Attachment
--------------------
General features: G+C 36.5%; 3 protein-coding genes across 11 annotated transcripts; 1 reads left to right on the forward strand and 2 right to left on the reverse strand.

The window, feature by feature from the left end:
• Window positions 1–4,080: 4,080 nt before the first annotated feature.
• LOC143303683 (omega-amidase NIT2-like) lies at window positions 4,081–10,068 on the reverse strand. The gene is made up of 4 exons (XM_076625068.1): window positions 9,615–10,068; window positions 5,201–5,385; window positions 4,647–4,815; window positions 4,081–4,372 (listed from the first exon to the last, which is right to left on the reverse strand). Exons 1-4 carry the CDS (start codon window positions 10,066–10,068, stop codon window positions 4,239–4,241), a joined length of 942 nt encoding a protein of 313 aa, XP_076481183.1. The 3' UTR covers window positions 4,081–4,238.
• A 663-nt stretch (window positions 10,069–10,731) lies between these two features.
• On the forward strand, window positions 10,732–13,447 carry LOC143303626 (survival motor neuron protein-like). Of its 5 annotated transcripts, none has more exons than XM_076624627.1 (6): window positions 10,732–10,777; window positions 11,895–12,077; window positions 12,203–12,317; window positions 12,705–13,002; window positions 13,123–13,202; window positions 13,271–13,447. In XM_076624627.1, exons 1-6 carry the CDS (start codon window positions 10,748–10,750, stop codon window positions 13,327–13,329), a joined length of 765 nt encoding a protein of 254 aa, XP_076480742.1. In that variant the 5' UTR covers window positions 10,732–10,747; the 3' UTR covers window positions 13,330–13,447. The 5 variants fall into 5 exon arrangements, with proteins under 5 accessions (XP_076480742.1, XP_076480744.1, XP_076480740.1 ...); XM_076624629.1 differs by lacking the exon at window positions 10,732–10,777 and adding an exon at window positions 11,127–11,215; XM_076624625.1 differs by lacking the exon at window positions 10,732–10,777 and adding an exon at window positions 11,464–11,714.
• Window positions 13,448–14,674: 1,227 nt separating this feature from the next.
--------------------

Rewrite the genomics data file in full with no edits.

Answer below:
General features: G+C 36.5%; 3 protein-coding genes across 11 annotated transcripts; 1 reads left to right on the forward strand and 2 right to left on the reverse strand.

The window, feature by feature from the left end:
• Window positions 1–4,080: 4,080 nt before the first annotated feature.
• LOC143303683 (omega-amidase NIT2-like) lies at window positions 4,081–10,068 on the reverse strand. The gene is made up of 4 exons (XM_076625068.1): window positions 9,615–10,068; window positions 5,201–5,385; window positions 4,647–4,815; window positions 4,081–4,372 (listed from the first exon to the last, which is right to left on the reverse strand). Exons 1-4 carry the CDS (start codon window positions 10,066–10,068, stop codon window positions 4,239–4,241), a joined length of 942 nt encoding a protein of 313 aa, XP_076481183.1. The 3' UTR covers window positions 4,081–4,238.
• A 663-nt stretch (window positions 10,069–10,731) lies between these two features.
• On the forward strand, window positions 10,732–13,447 carry LOC143303626 (survival motor neuron protein-like). Of its 5 annotated transcripts, none has more exons than XM_076624627.1 (6): window positions 10,732–10,777; window positions 11,895–12,077; window positions 12,203–12,317; window positions 12,705–13,002; window positions 13,123–13,202; window positions 13,271–13,447. In XM_076624627.1, exons 1-6 carry the CDS (start codon window positions 10,748–10,750, stop codon window positions 13,327–13,329), a joined length of 765 nt encoding a protein of 254 aa, XP_076480742.1. In that variant the 5' UTR covers window positions 10,732–10,747; the 3' UTR covers window positions 13,330–13,447. The 5 variants fall into 5 exon arrangements, with proteins under 5 accessions (XP_076480742.1, XP_076480744.1, XP_076480740.1 ...); XM_076624629.1 differs by lacking the exon at window positions 10,732–10,777 and adding an exon at window positions 11,127–11,215; XM_076624625.1 differs by lacking the exon at window positions 10,732–10,777 and adding an exon at window positions 11,464–11,714.
• Window positions 13,448–14,674: 1,227 nt separating this feature from the next.